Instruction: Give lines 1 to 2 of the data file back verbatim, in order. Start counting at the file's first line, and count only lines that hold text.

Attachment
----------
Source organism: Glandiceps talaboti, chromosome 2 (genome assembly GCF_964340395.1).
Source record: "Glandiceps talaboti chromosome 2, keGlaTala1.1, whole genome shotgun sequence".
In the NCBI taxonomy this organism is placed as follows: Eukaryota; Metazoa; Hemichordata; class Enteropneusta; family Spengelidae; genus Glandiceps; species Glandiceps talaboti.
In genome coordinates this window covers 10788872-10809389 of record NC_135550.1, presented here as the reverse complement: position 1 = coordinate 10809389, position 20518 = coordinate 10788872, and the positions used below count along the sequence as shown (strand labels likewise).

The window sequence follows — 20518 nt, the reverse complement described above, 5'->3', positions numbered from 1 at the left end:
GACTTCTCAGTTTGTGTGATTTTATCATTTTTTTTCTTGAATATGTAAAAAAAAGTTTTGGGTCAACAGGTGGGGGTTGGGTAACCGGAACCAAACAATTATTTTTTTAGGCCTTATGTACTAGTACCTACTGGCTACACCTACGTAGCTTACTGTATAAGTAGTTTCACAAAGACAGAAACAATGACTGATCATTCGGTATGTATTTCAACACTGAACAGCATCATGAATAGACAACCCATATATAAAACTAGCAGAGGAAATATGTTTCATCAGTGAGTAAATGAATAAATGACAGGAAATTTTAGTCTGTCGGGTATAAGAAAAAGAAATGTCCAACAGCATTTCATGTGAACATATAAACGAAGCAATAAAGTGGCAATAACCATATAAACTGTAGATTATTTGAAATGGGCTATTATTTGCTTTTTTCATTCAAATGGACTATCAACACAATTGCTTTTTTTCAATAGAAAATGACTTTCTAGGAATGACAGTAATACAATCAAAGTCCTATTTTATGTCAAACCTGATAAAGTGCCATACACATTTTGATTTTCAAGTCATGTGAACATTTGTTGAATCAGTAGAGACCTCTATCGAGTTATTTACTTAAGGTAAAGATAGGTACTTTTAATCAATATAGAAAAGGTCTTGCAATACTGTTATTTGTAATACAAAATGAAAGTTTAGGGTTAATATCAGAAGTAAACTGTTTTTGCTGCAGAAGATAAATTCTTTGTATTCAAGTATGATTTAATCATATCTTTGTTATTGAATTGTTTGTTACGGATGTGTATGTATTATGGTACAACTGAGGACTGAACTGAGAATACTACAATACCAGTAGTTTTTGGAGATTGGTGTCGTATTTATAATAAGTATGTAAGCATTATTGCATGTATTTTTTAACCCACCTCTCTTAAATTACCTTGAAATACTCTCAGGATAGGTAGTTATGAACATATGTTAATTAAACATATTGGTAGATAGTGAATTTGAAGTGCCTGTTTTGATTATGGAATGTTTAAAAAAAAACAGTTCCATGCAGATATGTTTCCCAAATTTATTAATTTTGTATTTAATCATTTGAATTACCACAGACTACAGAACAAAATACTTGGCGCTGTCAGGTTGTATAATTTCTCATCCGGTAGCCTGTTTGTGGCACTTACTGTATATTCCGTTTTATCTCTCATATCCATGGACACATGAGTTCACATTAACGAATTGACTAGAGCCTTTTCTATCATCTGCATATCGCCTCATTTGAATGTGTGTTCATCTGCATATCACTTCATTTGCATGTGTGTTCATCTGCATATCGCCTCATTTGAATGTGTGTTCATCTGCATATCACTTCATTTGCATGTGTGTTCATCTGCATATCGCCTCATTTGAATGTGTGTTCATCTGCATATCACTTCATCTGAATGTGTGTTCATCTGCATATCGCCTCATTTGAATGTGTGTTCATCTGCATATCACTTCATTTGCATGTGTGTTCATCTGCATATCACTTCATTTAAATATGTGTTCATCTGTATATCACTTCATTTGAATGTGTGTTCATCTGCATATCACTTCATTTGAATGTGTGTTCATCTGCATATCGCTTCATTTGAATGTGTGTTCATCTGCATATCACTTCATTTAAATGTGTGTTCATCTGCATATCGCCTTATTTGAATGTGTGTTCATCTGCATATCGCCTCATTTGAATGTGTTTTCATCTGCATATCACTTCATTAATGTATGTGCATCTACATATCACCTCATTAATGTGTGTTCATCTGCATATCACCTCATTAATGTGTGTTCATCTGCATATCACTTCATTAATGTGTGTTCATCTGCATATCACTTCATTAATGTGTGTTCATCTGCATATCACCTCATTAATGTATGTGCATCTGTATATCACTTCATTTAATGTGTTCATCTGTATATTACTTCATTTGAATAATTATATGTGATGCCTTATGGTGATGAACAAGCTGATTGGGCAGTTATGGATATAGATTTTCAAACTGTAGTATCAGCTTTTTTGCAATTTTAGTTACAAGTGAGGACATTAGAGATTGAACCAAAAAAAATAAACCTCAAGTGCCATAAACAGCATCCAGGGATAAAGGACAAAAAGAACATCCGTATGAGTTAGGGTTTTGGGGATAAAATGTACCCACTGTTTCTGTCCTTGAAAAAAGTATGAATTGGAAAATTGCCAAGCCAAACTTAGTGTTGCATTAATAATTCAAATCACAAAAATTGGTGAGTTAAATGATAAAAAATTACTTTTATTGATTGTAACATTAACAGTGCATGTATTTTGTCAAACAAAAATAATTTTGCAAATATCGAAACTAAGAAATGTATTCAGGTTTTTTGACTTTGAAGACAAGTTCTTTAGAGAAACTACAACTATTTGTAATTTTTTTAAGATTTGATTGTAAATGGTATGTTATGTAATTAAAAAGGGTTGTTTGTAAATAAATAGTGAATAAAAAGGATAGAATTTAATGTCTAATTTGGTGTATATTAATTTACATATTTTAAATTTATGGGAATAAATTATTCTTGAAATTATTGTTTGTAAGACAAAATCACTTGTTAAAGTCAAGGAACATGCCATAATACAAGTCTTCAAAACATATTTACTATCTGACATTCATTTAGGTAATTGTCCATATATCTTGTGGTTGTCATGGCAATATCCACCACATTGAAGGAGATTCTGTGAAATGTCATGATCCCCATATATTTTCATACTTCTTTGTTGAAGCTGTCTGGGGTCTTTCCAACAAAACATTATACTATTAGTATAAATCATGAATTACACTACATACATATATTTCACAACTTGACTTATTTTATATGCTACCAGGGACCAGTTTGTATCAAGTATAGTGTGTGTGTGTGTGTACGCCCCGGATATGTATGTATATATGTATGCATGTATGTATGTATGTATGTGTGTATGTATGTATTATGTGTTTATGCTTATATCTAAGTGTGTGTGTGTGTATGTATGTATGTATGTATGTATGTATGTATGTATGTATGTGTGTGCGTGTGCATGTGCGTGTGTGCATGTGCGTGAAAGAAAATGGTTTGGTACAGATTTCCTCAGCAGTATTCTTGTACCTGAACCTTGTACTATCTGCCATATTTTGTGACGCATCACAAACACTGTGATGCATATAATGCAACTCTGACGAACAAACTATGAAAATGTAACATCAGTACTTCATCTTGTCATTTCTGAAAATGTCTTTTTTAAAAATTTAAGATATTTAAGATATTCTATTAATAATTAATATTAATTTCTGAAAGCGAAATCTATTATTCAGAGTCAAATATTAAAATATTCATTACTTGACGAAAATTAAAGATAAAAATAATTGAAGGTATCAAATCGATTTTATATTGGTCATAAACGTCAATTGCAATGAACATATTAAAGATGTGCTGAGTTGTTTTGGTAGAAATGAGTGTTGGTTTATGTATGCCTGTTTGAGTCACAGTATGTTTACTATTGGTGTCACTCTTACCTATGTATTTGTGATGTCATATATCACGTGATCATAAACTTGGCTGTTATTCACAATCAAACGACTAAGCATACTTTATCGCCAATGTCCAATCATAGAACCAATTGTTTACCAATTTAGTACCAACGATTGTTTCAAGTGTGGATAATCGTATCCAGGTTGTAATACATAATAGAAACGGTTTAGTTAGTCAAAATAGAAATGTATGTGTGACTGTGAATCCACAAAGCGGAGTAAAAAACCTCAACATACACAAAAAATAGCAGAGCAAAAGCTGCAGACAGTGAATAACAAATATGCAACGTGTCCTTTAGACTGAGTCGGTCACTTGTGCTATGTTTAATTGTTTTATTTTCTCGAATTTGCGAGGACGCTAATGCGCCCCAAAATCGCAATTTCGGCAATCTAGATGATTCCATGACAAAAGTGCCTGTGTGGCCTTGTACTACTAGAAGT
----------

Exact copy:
Source organism: Glandiceps talaboti, chromosome 2 (genome assembly GCF_964340395.1).
Source record: "Glandiceps talaboti chromosome 2, keGlaTala1.1, whole genome shotgun sequence".